A tack stack is basically the combination of software and programming language used to build an app or software. Choosing what stack to use is a big decision. If every component isn’t perfectly optimized, you can find yourself facing crashes, error reports, and other problems that keep users away.
So how do you choose a tech stack that’s right for your product? It’s not as simple as you might think. Having a plan in place is essential so you can build an easily adaptable product that continues into the future. Let’s dive deeper into the anatomy of a tech stack and how to make the right choice.
Understanding Your Tech Stack
There are two main sides of a tech stack: the frontend and the backend. You might also hear this referred to as the client side and the server side. The client side is where the application interacts with the user. This can be through both mobile or web app.
The backend of a tech stack is the server side. It includes an application, a server, and a database. This is the side that responds to user requests, accesses the database, and executes operations. The most popular backend stacks for the backend include LAMP and Python.
Finally, some products will need middleware. This is the hidden layer between the two that connects them and elps with communications. It includes content management systems, web servers, or any other support tools.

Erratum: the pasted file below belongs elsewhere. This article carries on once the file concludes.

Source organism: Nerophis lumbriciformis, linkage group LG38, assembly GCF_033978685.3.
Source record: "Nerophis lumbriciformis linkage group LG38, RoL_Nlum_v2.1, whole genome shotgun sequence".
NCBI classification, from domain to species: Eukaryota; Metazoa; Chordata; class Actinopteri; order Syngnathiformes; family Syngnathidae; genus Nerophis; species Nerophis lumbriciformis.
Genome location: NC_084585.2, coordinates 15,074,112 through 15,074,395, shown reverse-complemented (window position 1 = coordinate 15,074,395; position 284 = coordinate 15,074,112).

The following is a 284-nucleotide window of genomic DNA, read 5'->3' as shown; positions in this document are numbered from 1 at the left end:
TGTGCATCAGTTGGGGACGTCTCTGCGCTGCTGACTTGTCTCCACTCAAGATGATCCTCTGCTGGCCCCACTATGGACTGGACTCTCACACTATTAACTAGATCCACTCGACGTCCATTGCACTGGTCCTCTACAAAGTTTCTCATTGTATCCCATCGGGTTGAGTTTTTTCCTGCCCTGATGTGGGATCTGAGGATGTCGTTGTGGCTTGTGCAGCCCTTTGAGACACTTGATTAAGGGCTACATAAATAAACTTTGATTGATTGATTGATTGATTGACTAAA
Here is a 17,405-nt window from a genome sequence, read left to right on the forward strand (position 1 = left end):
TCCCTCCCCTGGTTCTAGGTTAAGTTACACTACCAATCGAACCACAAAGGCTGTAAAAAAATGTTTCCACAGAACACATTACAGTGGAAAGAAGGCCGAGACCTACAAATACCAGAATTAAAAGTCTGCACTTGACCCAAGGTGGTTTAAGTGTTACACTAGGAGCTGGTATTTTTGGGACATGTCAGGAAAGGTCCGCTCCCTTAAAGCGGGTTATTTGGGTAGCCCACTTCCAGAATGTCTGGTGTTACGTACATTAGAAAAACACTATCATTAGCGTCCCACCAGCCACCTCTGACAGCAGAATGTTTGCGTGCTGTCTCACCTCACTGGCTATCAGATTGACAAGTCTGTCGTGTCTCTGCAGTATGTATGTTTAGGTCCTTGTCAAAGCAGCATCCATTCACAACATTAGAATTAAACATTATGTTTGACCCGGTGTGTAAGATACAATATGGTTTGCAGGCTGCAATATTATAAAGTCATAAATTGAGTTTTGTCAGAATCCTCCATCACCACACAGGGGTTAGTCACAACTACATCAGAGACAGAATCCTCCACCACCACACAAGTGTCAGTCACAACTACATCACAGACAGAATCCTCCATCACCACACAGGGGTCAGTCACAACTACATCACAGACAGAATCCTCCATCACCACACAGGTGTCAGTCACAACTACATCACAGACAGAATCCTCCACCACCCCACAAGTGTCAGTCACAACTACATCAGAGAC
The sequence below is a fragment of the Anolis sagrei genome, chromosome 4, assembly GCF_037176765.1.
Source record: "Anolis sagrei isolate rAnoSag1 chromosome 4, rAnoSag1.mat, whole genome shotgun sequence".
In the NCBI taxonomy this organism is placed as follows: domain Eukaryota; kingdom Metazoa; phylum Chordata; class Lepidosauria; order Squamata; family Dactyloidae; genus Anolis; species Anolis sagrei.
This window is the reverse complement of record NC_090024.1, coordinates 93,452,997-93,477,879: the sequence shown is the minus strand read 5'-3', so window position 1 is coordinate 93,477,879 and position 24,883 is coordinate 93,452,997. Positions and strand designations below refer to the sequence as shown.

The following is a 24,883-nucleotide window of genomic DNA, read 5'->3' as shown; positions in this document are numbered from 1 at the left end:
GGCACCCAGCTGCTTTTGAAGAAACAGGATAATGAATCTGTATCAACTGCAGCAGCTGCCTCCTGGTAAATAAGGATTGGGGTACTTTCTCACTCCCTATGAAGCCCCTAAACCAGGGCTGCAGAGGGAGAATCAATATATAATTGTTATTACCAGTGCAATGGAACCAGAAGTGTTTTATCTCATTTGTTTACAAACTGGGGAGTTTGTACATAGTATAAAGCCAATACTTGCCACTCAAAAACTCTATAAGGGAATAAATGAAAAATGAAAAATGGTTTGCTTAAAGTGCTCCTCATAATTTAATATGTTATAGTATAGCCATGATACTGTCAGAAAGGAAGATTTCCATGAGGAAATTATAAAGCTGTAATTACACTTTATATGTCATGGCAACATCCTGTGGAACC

Now that we’ve discussed the different parts that makeup tech stacks as well as the most popular languages, it’s time to talk about everything you need to consider before you choose the right one. What you choose will ultimately depend on the size of your project as well as your future goals.
- Project Size – First you’ll need to analyze your project type. A smaller project which needs to be completed quickly can likely be done with a CMS system like WordPress for web projects. For complex projects, you’ll likely need to use several programming languages.
- Knowledge Base – Another thing to consider is the knowledge base available for your chosen stack. More established languages will likely have a variety of resources to call upon, and this means you’ll have more documentation and support to work with.
- Development Time – If you have a set date for launch, you’ll need to consider your time to market or development time.
- Scalability & Maintainability – While no technology will ever be 100% future-proof, knowing that you can build and maintain your product for years to come is essential. Whether you maintain your product through logging (learn more here) or scaling upwards, this planning is vital.
Focusing on the factors above will help you choose the right stack for your project. Sometimes you need to be realistic and focus on how your stack will survive into the future. Technology is always changing, and that means looking for new ways to stretch your products.